Lack of Affordable Housing Affecting TC Labor Shortage

“It’s tough finding quality people to want to work in those positions.” — Landis Rabish Master Distiller, Grand Traverse Distillery

Businesses in Traverse City continue to struggle to find workers.

Affordable housing advocates say the lack of housing is the cause for the current labor shortage in northern Michigan.

“It’s going to continue to be a struggle until things kind of even out and find a new normal,” said Landis Rabish, Master Distiller at Traverse City Distillery.

“A lot of people were coming in once the lockdown was lifted, but not all the employees came back. So, a lot of retail service people just got kind of bogged down, they got burnt out,” Rabish said.

Grand Traverse Distillery opened in 2005 and is northern Michigan’s first craft distillery.

Despite being the oldest locally owned distillery in Traverse City, finding workers has been tough.

“If you roll downtown Traverse City, almost every shop has a sign that says ‘hiring’,” said Rabish. “These businesses are profitable, people are spending money, but the service industry, I think was hit really hard.”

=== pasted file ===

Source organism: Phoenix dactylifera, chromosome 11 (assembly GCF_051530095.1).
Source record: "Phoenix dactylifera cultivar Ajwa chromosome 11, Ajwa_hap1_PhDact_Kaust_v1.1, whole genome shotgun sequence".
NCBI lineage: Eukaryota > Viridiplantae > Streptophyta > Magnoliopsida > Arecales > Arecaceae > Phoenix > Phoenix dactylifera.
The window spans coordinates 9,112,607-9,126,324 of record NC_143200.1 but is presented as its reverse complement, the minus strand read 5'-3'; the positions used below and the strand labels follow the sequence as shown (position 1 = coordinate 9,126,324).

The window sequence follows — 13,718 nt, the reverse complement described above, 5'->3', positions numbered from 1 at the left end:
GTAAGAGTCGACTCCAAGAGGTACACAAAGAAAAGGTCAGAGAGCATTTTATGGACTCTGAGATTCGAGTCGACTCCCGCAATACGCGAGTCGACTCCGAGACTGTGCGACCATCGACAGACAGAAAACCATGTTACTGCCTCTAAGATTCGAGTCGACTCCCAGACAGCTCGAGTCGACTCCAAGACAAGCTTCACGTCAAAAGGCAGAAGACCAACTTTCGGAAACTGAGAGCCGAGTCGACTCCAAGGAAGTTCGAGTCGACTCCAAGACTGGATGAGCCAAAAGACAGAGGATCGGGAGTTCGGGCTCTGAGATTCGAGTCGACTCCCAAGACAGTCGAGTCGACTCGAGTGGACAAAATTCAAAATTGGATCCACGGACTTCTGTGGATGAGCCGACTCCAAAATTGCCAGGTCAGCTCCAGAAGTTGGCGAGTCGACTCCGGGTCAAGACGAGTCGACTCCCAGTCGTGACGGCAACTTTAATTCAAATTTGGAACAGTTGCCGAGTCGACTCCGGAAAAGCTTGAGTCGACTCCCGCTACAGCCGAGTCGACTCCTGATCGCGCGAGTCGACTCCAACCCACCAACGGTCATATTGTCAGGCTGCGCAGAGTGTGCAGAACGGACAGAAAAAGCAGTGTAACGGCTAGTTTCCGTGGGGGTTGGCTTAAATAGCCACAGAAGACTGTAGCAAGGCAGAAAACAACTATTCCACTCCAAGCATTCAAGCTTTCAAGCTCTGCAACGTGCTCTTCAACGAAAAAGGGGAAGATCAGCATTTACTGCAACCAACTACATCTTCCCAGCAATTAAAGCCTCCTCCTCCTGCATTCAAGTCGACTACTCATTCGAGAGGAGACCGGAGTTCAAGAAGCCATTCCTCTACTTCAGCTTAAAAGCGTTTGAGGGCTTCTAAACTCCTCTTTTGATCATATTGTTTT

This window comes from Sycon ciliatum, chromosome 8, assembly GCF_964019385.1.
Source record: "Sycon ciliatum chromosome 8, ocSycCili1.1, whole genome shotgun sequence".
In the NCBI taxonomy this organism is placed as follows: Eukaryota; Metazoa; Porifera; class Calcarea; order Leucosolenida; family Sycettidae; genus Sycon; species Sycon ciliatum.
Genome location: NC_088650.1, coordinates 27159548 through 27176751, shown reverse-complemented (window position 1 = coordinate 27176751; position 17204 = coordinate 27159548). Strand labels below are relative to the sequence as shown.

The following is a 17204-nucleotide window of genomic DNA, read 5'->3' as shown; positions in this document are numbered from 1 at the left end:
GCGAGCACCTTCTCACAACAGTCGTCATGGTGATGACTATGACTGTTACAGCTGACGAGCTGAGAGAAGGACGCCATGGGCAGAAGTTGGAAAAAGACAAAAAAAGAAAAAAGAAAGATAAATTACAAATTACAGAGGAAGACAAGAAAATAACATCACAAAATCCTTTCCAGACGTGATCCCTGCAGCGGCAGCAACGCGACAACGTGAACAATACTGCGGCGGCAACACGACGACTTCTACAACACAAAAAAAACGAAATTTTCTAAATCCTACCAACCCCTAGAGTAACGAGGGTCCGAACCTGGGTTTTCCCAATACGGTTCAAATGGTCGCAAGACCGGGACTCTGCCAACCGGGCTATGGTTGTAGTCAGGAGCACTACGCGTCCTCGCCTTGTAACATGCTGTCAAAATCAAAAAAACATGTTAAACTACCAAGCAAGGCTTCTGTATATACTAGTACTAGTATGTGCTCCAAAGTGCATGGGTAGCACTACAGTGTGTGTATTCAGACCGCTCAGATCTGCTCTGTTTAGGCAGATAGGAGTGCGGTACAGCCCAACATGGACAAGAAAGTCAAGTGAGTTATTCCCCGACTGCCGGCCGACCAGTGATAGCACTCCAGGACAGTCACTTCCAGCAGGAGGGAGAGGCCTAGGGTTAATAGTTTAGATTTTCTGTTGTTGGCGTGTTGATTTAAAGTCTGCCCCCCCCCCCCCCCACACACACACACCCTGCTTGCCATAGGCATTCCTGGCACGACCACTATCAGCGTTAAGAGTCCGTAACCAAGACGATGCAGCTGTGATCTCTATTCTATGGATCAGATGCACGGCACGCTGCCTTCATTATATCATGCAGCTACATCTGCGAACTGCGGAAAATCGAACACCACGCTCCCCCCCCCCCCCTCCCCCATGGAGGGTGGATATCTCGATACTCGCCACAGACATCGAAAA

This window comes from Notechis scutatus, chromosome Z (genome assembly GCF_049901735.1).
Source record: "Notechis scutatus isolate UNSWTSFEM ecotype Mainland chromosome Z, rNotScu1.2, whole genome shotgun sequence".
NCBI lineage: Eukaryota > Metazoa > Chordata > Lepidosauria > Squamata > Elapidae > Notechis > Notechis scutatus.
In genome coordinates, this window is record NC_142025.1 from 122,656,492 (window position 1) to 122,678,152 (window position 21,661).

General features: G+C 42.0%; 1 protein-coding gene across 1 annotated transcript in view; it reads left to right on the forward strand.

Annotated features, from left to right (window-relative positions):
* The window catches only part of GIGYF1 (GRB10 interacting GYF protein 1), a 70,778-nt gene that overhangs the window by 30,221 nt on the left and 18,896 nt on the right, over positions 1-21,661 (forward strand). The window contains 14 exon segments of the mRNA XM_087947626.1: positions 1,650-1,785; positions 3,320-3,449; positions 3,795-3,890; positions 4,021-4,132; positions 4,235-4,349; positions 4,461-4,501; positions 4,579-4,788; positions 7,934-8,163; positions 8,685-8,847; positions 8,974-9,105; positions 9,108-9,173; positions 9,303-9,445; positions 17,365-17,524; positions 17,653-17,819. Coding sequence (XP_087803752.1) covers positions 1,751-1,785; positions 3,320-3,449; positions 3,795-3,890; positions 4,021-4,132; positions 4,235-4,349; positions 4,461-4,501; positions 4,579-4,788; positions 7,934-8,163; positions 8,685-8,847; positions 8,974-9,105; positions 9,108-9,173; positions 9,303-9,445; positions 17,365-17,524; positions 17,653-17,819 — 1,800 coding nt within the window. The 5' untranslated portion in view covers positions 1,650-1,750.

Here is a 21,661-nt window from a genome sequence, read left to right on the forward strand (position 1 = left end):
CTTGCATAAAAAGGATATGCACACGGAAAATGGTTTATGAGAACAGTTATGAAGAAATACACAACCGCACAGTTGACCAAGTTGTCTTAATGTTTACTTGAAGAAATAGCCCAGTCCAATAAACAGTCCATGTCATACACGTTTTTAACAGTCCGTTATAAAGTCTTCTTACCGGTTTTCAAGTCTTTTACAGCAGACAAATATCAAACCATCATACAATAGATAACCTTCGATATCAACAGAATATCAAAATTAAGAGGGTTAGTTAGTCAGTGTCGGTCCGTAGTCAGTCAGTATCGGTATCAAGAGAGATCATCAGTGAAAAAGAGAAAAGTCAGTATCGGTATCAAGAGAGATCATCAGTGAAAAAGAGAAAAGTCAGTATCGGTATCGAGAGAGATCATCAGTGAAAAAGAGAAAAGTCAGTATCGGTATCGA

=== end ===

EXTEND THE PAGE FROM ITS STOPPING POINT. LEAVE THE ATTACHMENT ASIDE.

Jobs are available in Traverse City, but housing is scarce. Many people hired to work in Traverse City have posted to community groups on Facebook trying to find affordable housing.

Housing North is an affordable housing advocacy group that serves ten counties in northwest Michigan, including Grand Traverse County.

Housing North’s Executive Director Yarrow Brown says finding housing for anyone in Traverse City is tough.

“We were already at an imbalance and now I would say we’re at even more of a dyer situation with our existing housing stock,” Brown said.

Brown further stated that Traverse City needs more houses for people with higher incomes, so there’s more housing for people that make $40,000 a year or less.

According to, the average rent for a 1-bedroom apartment in Traverse City is over $1,200. Almost $250 more than what it was last year.

Residents in northwest Michigan pay up to 50% of their income on transportation and housing.

“No matter what you make, in theory you shouldn’t be paying more than a third of you income if you want to be able to not be cost-burdened,” said Brown.

Although many people look to blame the pandemic, Rabish believes that’s just part of the problem.

“It’s not just the pandemic, it’s that whole Traverse City vibe of: Half the pay for a view of the bay,” said Rabish.

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